Changing consumer home preferences amidst tight inventory conditions can be a challenging endeavor for buyers and sellers. That is why, according to Lautz, consumers now more than ever are seeking the experience and guidance of a Realtor®, a member of NAR, to help them buy and sell a home.

“For your buyer clients, help them understand that it is OK, and not uncommon, for them to not get the first home they make an offer on,” said Lautz.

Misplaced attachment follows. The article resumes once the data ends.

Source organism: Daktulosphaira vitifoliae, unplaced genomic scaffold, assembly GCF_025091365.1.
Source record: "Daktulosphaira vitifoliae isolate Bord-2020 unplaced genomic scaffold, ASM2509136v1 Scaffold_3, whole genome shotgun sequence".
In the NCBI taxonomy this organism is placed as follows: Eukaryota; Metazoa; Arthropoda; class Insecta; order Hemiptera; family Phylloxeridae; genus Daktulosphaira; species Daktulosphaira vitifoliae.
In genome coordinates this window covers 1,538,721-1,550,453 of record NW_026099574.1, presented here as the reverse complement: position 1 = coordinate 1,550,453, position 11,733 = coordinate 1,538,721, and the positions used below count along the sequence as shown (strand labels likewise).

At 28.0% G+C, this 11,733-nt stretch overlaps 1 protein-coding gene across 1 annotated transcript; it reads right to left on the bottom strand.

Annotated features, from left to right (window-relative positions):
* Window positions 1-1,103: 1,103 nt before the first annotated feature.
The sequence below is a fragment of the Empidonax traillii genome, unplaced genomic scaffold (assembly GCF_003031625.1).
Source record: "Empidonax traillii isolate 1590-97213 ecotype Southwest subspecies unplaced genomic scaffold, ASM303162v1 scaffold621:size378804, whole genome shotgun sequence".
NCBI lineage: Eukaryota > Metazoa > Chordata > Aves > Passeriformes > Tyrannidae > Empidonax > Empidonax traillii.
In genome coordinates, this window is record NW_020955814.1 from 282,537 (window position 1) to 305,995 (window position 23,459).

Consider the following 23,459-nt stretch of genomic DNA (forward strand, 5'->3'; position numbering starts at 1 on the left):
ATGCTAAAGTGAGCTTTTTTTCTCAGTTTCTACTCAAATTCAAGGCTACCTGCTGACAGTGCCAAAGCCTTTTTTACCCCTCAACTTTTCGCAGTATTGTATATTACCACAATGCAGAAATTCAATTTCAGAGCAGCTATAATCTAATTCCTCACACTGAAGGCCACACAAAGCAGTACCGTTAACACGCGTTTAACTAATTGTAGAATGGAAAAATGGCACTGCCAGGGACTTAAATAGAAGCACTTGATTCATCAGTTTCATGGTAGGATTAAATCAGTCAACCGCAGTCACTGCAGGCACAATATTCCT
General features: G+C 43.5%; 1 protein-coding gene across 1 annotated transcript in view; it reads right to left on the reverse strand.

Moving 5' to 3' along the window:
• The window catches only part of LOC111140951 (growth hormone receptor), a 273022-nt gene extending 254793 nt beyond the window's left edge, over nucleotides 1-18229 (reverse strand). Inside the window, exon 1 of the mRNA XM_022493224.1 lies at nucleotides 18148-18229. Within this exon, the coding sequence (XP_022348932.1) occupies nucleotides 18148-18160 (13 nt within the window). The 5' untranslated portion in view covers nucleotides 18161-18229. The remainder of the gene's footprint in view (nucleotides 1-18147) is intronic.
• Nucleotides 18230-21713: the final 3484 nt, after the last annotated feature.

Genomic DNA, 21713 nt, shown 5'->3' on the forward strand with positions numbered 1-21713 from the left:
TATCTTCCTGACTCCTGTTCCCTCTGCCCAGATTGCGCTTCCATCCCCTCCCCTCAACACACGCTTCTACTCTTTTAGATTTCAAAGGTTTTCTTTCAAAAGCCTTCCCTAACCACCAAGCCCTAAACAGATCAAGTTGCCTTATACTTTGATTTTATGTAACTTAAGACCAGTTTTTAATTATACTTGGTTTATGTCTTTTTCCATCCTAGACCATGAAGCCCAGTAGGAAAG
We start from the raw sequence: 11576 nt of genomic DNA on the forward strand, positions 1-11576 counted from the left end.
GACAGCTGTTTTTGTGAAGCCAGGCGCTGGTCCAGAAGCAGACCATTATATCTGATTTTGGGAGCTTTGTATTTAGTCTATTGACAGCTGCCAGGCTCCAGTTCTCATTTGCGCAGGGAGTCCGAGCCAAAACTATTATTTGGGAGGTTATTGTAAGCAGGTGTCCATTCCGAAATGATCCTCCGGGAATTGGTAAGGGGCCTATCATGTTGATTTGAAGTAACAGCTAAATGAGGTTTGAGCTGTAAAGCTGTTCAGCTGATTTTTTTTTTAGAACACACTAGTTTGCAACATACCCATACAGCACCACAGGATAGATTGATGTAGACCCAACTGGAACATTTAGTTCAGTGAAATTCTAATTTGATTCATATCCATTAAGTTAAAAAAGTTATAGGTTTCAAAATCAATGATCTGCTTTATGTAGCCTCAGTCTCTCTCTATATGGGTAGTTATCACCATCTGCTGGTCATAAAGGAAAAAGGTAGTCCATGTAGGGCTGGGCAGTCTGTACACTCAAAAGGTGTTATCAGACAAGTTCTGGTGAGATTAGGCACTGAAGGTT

Lautz and Dietz both concluded their remarks with optimism that housing demand – driven by millennials and their overwhelming desire to eventually own a home – will only increase in coming years.

The National Association of Realtors®, “The Voice for Real Estate,” is America’s largest trade association, representing 1.3 million members involved in all aspects of the residential and commercial real estate industries.